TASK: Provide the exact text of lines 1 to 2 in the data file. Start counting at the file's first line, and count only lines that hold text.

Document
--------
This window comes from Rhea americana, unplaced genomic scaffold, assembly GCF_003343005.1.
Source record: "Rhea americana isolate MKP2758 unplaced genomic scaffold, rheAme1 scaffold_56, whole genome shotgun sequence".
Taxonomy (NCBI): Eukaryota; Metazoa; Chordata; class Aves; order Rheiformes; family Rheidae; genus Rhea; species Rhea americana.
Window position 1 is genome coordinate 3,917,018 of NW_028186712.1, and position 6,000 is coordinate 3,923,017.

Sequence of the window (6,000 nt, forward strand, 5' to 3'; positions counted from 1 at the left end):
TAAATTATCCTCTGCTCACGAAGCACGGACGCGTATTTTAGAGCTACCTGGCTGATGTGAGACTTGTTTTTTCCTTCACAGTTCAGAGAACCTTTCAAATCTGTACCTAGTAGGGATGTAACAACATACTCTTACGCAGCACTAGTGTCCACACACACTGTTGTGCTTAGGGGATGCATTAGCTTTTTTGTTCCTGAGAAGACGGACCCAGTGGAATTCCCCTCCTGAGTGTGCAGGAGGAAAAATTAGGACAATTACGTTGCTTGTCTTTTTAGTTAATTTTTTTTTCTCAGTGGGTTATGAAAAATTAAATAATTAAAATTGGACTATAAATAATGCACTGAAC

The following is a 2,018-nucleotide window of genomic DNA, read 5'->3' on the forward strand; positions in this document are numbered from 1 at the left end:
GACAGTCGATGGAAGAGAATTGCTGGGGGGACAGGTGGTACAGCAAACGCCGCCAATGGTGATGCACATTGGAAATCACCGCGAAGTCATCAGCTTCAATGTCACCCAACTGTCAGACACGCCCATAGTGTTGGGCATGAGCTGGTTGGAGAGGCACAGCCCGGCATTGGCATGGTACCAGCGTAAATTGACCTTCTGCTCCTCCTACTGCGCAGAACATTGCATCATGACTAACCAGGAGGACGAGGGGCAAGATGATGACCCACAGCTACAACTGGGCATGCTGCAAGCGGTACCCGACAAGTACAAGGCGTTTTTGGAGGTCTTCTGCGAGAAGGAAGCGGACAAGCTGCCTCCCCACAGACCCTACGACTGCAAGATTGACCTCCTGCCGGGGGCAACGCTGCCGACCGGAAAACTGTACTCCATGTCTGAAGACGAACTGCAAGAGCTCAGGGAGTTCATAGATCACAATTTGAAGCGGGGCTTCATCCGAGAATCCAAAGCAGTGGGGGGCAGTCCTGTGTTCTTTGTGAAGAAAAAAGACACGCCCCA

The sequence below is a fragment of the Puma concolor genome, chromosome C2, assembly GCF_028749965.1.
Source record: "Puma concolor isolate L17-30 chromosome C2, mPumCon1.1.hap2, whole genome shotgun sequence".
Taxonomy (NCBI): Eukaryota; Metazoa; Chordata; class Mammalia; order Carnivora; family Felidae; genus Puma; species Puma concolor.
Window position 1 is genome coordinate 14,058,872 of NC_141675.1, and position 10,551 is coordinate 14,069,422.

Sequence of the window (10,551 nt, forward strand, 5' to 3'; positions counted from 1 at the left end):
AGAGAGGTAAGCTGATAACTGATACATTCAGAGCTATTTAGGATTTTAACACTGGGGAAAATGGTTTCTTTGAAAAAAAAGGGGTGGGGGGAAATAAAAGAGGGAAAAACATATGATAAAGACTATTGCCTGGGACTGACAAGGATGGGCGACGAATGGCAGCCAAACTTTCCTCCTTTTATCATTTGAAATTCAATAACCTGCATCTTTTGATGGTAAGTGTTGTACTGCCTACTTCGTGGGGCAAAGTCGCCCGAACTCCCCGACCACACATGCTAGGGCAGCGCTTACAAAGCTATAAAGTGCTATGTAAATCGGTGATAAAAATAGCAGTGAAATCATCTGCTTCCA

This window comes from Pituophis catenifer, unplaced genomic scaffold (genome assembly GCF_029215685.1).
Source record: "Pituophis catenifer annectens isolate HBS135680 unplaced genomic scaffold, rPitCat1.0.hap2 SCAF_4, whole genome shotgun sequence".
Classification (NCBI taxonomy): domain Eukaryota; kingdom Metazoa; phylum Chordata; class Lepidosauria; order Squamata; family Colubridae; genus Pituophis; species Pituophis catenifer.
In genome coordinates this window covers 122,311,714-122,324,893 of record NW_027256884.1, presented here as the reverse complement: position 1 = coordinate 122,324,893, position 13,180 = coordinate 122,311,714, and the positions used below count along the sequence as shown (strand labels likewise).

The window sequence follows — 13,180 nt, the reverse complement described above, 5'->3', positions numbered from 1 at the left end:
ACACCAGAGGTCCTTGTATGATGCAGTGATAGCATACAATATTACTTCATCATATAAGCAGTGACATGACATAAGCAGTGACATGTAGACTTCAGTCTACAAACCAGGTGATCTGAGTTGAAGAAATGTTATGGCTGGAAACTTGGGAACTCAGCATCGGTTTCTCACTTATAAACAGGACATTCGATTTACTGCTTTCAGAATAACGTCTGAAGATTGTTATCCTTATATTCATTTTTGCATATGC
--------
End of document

This window comes from Rhea americana, unplaced genomic scaffold, assembly GCF_003343005.1.
Source record: "Rhea americana isolate MKP2758 unplaced genomic scaffold, rheAme1 scaffold_56, whole genome shotgun sequence".